Should the world be afraid of China's economic power?
China's National People's Congress is about to get under way.
One of its key priorities will be mapping out the next five-year economic plan.
It will be just a plan, but how it works out in reality will be vital for China, and for the rest of us.
The key questions for the world are how much will China grow and who will buy its goods - foreigners or Chinese consumers?
We have had a few tasters of what to expect from the Premier, Wen Jiabao.
He suggests a growth target of 7% a year.
That would be a substantial slowdown compared with the last three decades which have averaged 10%.
There are some good reasons for supposing that sooner or later China's growth must ease off a bit.
One key factor behind the stunning performance of recent decades has been an increasing number of people working in industry and services.
They have moved from rural areas in vast numbers in search of higher incomes in the cities.
Capital Economics of London reckons the workforce is likely to peak during the next five years. And the flow from rural areas is likely to slow as that pool of surplus workers shrinks.
It is worth emphasising that a target of 7% growth does not mean that China will inevitably slow to that sort of rate.
But should the world be worried if it does turn out like that?
The answer is a bit of a mixed bag.
China is well known, indeed feared by some, as an exporter.
But it also has a vast appetite for imports. It gets coal and iron ore from Australia, oil and metals from Africa and the Middle East.
To take one striking example, China is the biggest export market for Angola, an oil producer. It is also the biggest market for Japan and South Korea.
Economic growth of 7% would still mean plenty of extra demand for imports. But it would mean those new opportunities would grow more slowly.
And we are looking ahead to a five-year period when the strength of the recovery in the rich countries is uncertain.
Catastrophe was avoided in the financial crisis, but a period of relatively subdued performance is possible, as consumers and governments tackle their debt problems.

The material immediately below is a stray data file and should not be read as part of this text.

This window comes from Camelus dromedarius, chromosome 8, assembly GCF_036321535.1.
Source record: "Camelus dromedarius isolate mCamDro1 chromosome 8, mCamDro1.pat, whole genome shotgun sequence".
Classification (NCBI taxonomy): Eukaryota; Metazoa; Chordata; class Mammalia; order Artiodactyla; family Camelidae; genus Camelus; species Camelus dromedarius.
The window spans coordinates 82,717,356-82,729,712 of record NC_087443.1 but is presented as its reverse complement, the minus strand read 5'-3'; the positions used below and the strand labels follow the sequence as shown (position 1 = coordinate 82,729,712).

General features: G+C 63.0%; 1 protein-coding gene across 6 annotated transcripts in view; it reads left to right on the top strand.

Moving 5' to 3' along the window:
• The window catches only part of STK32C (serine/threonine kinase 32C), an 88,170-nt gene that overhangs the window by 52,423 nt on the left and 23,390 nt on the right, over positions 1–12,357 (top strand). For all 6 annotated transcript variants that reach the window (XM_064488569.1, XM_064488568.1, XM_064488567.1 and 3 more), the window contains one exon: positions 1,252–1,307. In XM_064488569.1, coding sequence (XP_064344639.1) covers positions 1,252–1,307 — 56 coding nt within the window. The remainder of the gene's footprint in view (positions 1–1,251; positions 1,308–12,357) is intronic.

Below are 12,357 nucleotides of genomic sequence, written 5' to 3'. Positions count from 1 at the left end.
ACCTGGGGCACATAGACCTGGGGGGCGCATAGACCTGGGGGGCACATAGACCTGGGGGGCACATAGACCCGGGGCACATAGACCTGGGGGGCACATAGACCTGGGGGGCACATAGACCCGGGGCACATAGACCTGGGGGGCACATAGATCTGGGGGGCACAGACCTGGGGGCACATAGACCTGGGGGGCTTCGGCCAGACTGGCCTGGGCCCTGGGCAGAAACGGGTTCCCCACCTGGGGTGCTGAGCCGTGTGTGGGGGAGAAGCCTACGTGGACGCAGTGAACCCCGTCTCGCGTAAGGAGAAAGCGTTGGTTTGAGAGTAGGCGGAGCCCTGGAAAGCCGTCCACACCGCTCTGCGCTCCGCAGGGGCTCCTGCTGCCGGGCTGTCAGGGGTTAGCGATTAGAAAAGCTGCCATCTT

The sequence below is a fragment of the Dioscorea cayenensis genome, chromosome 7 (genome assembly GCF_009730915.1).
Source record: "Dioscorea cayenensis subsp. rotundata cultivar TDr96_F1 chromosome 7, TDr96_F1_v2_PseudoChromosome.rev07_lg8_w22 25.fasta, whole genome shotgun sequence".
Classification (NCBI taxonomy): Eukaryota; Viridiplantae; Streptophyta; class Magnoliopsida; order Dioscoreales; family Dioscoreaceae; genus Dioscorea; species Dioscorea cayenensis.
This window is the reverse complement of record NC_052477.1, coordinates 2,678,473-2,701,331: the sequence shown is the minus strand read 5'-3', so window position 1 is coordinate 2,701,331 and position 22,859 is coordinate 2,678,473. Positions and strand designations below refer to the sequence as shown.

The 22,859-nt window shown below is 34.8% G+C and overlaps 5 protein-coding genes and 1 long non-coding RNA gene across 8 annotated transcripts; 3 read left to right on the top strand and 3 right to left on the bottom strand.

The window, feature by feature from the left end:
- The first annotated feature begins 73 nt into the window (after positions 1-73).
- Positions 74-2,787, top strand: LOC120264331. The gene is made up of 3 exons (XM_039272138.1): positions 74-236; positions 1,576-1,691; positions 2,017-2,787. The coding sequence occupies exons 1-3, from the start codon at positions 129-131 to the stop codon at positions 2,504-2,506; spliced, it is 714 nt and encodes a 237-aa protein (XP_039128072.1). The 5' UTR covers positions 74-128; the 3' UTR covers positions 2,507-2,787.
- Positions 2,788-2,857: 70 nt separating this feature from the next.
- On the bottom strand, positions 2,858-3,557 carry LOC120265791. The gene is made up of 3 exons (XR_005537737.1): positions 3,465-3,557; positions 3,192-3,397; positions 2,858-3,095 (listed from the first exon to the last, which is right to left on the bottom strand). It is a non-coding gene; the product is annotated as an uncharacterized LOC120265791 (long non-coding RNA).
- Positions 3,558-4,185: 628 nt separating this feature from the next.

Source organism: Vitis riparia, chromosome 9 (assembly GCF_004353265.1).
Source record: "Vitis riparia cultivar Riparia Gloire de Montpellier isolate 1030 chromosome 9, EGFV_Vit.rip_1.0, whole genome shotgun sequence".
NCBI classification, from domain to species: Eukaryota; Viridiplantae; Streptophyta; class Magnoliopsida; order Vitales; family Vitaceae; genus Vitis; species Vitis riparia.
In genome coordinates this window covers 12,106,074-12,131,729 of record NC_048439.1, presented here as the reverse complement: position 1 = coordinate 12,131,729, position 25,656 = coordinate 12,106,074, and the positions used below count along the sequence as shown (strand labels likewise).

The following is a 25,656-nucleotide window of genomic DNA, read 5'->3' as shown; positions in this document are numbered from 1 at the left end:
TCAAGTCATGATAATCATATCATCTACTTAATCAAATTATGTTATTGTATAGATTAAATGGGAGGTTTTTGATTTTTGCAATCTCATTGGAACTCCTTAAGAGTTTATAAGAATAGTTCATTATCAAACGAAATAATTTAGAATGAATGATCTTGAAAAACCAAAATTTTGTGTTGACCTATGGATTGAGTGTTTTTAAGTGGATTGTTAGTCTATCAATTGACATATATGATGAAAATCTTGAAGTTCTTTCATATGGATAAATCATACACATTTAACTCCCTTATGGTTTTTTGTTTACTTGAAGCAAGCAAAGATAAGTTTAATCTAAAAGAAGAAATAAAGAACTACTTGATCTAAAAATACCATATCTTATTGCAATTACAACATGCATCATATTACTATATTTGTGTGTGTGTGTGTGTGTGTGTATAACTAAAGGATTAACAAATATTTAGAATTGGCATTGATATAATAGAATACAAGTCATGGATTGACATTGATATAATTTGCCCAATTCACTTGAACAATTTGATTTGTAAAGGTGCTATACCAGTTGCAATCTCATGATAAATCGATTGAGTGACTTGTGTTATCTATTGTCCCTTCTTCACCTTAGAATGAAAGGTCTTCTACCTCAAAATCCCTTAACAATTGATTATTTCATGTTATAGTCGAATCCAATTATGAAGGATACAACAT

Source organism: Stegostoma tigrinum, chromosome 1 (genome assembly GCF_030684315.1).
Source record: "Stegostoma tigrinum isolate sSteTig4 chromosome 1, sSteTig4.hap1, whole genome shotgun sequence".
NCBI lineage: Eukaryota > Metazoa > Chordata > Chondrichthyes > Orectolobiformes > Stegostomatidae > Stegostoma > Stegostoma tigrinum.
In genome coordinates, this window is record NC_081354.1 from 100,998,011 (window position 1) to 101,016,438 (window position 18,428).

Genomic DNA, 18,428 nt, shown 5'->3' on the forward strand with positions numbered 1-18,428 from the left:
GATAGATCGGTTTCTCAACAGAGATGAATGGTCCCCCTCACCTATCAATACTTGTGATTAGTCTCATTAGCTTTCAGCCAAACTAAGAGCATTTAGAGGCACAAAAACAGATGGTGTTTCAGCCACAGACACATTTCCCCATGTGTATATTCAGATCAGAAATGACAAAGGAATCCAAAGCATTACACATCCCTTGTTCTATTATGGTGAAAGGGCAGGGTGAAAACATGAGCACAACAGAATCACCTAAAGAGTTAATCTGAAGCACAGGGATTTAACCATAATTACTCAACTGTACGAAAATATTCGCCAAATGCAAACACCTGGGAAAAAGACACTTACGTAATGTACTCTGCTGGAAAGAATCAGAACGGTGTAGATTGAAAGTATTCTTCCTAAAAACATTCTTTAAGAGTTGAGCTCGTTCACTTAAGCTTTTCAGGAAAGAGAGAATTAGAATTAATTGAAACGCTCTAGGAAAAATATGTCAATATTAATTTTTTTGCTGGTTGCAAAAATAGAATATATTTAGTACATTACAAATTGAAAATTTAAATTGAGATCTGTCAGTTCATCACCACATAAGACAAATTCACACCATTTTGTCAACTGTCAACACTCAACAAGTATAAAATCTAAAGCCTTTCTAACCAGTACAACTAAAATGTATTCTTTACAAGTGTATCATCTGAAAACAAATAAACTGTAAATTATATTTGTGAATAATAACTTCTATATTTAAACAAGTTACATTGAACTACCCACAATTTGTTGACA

China could help fill the gap if the rich world doesn't get stronger.
One potential area where slower Chinese growth would be make an impact is commodity prices.
China is not going to need less oil and raw materials. The International Agency, a watchdog for the rich countries, estimates that China will account for almost half the increase in the global demand for oil.
But slower economic growth would moderate the impact on the price of oil and other commodities.
It also matters to the world who will buy all this stuff that China produces.
The criticism that China is too dependent on exports comes up again and again in international economic fora.
Incomes are rising in China and that will help Chinese consumers buy more of their own products and more imports too.
It would be welcomed outside China if the five year plan encourages more consumer spending.
What China's critics would really like is movement on the controversial currency policy, in particular a commitment to let the Yuan rise and reduce the competitive advantage it gives Chinese industry.
China is committed to a more flexible currency policy, but when it's ready.
The People's Congress will be worth watching to see if there are any hints of change on that but do not hold your breath.